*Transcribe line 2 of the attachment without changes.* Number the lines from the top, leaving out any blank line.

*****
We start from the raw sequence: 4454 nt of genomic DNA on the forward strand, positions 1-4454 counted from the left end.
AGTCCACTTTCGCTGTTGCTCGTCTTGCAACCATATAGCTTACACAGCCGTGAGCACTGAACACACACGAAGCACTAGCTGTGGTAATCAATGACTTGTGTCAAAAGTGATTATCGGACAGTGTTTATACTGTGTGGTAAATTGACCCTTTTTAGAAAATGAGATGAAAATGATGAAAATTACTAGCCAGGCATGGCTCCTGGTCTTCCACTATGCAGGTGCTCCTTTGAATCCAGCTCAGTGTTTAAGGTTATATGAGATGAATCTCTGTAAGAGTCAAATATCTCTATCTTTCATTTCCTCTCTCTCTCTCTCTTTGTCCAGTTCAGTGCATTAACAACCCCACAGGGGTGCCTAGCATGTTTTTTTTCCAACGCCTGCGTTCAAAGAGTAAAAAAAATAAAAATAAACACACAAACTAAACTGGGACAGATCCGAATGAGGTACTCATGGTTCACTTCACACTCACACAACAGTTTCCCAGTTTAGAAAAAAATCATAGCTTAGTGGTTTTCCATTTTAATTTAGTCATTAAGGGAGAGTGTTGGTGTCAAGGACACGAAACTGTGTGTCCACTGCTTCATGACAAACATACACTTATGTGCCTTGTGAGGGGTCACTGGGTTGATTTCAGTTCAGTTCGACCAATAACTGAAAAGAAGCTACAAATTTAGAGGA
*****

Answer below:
AGTCCACTTTCGCTGTTGCTCGTCTTGCAACCATATAGCTTACACAGCCGTGAGCACTGAACACACACGAAGCACTAGCTGTGGTAATCAATGACTTGTGTCAAAAGTGATTATCGGACAGTGTTTATACTGTGTGGTAAATTGACCCTTTTTAGAAAATGAGATGAAAATGATGAAAATTACTAGCCAGGCATGGCTCCTGGTCTTCCACTATGCAGGTGCTCCTTTGAATCCAGCTCAGTGTTTAAGGTTATATGAGATGAATCTCTGTAAGAGTCAAATATCTCTATCTTTCATTTCCTCTCTCTCTCTCTCTTTGTCCAGTTCAGTGCATTAACAACCCCACAGGGGTGCCTAGCATGTTTTTTTTCCAACGCCTGCGTTCAAAGAGTAAAAAAAATAAAAATAAACACACAAACTAAACTGGGACAGATCCGAATGAGGTACTCATGGTTCACTTCACACTCACACAACAGTTTCCCAGTTTAGAAAAAAATCATAGCTTAGTGGTTTTCCATTTTAATTTAGTCATTAAGGGAGAGTGTTGGTGTCAAGGACACGAAACTGTGTGTCCACTGCTTCATGACAAACATACACTTATGTGCCTTGTGAGGGGTCACTGGGTTGATTTCAGTTCAGTTCGACCAATAACTGAAAAGAAGCTACAAATTTAGAGGA